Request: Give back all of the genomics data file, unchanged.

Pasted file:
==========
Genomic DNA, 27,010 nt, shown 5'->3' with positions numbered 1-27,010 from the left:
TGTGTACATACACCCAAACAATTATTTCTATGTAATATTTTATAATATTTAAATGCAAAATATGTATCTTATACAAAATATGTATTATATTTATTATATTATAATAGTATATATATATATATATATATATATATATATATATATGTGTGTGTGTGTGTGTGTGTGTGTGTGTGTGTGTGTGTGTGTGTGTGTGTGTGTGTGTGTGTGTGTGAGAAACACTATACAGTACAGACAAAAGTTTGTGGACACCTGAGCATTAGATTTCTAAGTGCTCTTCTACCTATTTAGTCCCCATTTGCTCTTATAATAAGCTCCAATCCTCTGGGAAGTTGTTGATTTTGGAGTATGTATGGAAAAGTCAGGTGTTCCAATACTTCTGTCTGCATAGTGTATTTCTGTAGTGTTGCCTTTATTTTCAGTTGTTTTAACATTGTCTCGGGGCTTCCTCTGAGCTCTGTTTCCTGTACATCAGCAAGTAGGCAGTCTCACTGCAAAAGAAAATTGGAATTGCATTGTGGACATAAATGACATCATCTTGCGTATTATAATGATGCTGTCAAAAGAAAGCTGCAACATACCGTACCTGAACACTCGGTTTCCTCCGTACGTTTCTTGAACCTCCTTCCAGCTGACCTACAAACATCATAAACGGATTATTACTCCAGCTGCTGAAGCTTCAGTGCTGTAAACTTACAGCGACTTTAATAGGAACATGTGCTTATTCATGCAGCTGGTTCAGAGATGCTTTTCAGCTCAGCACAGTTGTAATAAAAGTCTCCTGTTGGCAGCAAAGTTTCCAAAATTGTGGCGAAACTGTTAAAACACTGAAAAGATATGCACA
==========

Genomic DNA, 27,010 nt, shown 5'->3' with positions numbered 1-27,010 from the left:
TGTGTACATACACCCAAACAATTATTTCTATGTAATATTTTATAATATTTAAATGCAAAATATGTATCTTATACAAAATATGTATTATATTTATTATATTATAATAGTATATATATATATATATATATATATATATATATATATGTGTGTGTGTGTGTGTGTGTGTGTGTGTGTGTGTGTGTGTGTGTGTGTGTGTGTGTGTGTGTGTGTGAGAAACACTATACAGTACAGACAAAAGTTTGTGGACACCTGAGCATTAGATTTCTAAGTGCTCTTCTACCTATTTAGTCCCCATTTGCTCTTATAATAAGCTCCAATCCTCTGGGAAGTTGTTGATTTTGGAGTATGTATGGAAAAGTCAGGTGTTCCAATACTTCTGTCTGCATAGTGTATTTCTGTAGTGTTGCCTTTATTTTCAGTTGTTTTAACATTGTCTCGGGGCTTCCTCTGAGCTCTGTTTCCTGTACATCAGCAAGTAGGCAGTCTCACTGCAAAAGAAAATTGGAATTGCATTGTGGACATAAATGACATCATCTTGCGTATTATAATGATGCTGTCAAAAGAAAGCTGCAACATACCGTACCTGAACACTCGGTTTCCTCCGTACGTTTCTTGAACCTCCTTCCAGCTGACCTACAAACATCATAAACGGATTATTACTCCAGCTGCTGAAGCTTCAGTGCTGTAAACTTACAGCGACTTTAATAGGAACATGTGCTTATTCATGCAGCTGGTTCAGAGATGCTTTTCAGCTCAGCACAGTTGTAATAAAAGTCTCCTGTTGGCAGCAAAGTTTCCAAAATTGTGGCGAAACTGTTAAAACACTGAAAAGATATGCACA